Most core sets do not have a unified storyline among cards. Cards' flavor text may nevertheless refer to expansion sets and their settings or even real-world people, texts, or things (e.g., the Fifth Edition Boomerang and the Seventh Edition Boomerang). Seventh Edition was an exception, where it narrated the story of a war among the paladinsEastern Paladin, Northern Paladin, Southern Paladin, and Western Paladin— through the flavor text of cards from the set.

The core sets in Magic 2010 onward used the cycle of planeswalkers and sometimes legendary creatures as an anchor, alongside several referential cycles. A few went a little further:

Magic 2013, 2014 and 2015 all had Duels of the Planeswalkers campaign modes designed around storylines of their respective planeswalker.

With the reintroduction of core sets for Core Set 2019, each set had a singular focal planeswalker that the storyline was designed around:

Core sets were often seeded with cards that reinforced the themes of upcoming blocks, or used to provide answers to cards that were more powerful than was anticipated in the year preceding it. The last goal of core sets was to play well with the block that was leaving Standard, while not relying so heavily on it that the cards would not work after rotation.[18]

List of core sets[ | ]

Edition Set size Released
01a Limited Edition Alpha 295 1993-08
01b Limited Edition Beta 302 1993-10
02 Unlimited Edition 302 1993-12
03 Revised Edition 306 1994-04
04 Fourth Edition 378 1995-05
05 Fifth Edition 449 1997-03
06 Sixth Edition 350 1999-04
07 Seventh Edition 350 2001-04
08 Eighth Edition 357 2003-07
09 Ninth Edition 359 2005-07
10 Tenth Edition 383 2007-07
11 Magic 2010 249[19] 2009-07
12 Magic 2011 249[20] 2010-07
13 Magic 2012 249[21] 2011-07
14 Magic 2013 249[22] 2012-07
15 Magic 2014 249[23] 2013-07
16 Magic 2015 269 (+15)[24] 2014-07
17 Magic Origins 272 (+16)[25] 2015-07
18 Core Set 2019 280 (+34) 2018-07
19 Core Set 2020 280 (+64) 2019-07
20 Core Set 2021 274 (+123) 2020-07

Theme decks[ | ]

Starting with Seventh Edition core sets had 5 mono-colored theme decks. Since Magic 2010 core sets had 5 two colored intro packs. In Core Set 2019 and the following sets intro packs were replaced with 5 Planeswalker decks.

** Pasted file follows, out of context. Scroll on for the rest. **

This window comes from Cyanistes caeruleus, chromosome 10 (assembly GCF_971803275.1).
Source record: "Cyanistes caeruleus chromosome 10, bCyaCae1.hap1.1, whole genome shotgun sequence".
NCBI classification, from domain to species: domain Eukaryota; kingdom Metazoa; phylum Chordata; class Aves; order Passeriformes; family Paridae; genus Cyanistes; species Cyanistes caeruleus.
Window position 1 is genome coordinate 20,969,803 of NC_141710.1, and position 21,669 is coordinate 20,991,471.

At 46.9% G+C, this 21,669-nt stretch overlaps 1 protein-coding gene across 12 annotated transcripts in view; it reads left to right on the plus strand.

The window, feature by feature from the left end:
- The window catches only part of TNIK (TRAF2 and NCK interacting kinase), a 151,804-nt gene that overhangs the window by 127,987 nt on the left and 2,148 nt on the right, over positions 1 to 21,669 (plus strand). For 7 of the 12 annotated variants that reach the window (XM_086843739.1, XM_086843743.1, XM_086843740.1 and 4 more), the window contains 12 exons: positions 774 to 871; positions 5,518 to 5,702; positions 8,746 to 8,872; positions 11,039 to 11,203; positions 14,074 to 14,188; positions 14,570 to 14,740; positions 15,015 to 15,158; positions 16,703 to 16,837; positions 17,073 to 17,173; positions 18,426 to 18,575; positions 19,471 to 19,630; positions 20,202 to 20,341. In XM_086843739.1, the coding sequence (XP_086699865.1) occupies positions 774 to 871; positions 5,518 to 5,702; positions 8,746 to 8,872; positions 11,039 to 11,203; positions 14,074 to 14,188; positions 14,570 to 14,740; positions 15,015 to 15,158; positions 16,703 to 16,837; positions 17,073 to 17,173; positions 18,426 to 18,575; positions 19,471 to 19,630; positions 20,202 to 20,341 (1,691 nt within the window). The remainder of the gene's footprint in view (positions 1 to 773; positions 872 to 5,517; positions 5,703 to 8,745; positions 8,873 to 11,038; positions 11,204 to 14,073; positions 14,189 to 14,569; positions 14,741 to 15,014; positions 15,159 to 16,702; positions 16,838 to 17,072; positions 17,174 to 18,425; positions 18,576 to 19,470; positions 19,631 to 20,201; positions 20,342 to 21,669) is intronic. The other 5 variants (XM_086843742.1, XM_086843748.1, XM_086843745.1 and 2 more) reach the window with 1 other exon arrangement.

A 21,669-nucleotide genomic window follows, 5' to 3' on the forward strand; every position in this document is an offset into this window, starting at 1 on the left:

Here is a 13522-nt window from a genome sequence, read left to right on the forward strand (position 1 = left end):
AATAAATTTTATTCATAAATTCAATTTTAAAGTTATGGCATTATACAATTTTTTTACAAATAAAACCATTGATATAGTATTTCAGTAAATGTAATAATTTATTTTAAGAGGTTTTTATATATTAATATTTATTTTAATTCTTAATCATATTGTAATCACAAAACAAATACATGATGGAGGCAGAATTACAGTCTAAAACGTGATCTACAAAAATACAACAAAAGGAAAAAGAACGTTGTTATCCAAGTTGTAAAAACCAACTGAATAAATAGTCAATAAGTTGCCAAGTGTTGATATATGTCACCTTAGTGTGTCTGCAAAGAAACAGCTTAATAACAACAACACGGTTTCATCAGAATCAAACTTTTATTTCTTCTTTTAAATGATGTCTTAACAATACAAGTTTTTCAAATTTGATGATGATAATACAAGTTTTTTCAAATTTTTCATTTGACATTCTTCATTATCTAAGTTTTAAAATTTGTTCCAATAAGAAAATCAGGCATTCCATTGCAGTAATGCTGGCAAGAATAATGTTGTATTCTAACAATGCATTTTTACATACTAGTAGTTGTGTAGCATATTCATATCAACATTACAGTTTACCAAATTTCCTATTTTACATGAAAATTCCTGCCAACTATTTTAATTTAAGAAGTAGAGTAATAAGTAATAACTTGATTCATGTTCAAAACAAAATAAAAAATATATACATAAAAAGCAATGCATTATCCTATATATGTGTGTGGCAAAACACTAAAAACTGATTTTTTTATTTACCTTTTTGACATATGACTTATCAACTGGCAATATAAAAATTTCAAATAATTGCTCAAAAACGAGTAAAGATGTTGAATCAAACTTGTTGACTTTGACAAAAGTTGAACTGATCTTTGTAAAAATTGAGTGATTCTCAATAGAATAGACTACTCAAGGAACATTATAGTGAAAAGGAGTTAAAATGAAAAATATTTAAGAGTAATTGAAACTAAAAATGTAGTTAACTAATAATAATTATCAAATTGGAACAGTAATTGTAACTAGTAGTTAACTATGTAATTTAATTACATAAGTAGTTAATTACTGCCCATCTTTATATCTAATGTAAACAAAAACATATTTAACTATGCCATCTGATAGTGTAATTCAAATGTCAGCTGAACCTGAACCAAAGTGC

References[ | ]

  1. Doug Beyer (July 20, 2011). "Core Curriculum". Wizards of the Coast.
  2. Mark Rosewater (June 27, 2011). "Please Sir, I Want Some Core". Wizards of the Coast.
  3. a b c Mark Rosewater (June 12, 2017). "Metamorphosis 2.0". Wizards of the Coast.
  4. Mark Rosewater (November 1, 2021) "From Vow On, Part 1" Wizards of the Coast.
  5. Magic Arcana (October 31, 2002). ""Revising" the base set". Wizards of the Coast.
  6. Magic Arcana (March 31, 2003). "Core Set". Wizards of the Coast.
  7. Aaron Forsythe (June 28, 2010). "Magic 2011 Has Big Shoes to Fill". Wizards of the Coast.
  8. Diego Fumagalli (June 13, 2017). "(Nearly) 25 Years of Magic in Graphics". Wizards of the Coast.
  9. Mark Rosewater (August 25, 2014). "Metamorphosis". Wizards of the Coast.
  10. Mark Rosewater (June 18, 2018). "Getting to the Core". Wizards of the Coast.
  11. Mark Rosewater (April 07, 2018). "Do core sets still go through all of the new vision design, set design, and play design steps?". Blogatog. Tumblr.
  12. Mark Rosewater (July 5, 2021). "D&D-esign, Part 1". Wizards of the Coast.
  13. Mark Rosewater (November 1, 2021). "From Vow On, Part 1". Wizards of the Coast.
  14. Mark Rosewater (August 25, 2021). "Are Core sets gone for good?". Blogatog. Tumblr.
  15. Mark Rosewater (August 25, 2021). "Which set announced yesterday is replacing the Core Set?". Blogatog. Tumblr.
  16. Mark Rosewater (August 25, 2021). "Since core sets are gone (for now) does that mean you found alternative solutions to the problems with no core sets brought up in Metamorphosis 2.0?". Blogatog. Tumblr.
  17. Mark Rosewater (July 14, 2003). "Let's Start at the Very Beginning". Wizards of the Coast.
  18. Sam Stoddard (July 12, 2013). "Core Developments for Standard". Wizards of the Coast.
  19. Magic 2010 — Wizards of the Coast
  20. Wizards of the Coast (January 6, 2010). "Announcing Magic 2011". Wizards of the Coast.
  21. Monty Ashley (January 3, 2011). "Announcing Magic 2012". Wizards of the Coast.
  22. Monty Ashley (January 3, 2012). "Announcing Magic 2013 Core Set". Wizards of the Coast.
  23. Monty Ashley (January 7, 2013). "Announcing the Magic 2014 Core Set". Wizards of the Coast.
  24. Wizards of the Coast (January 6, 2014). "Announcing Magic 2015". Wizards of the Coast.
  25. Wizards of the Coast (February 8, 2015). "Announcing Magic Origins". Wizards of the Coast.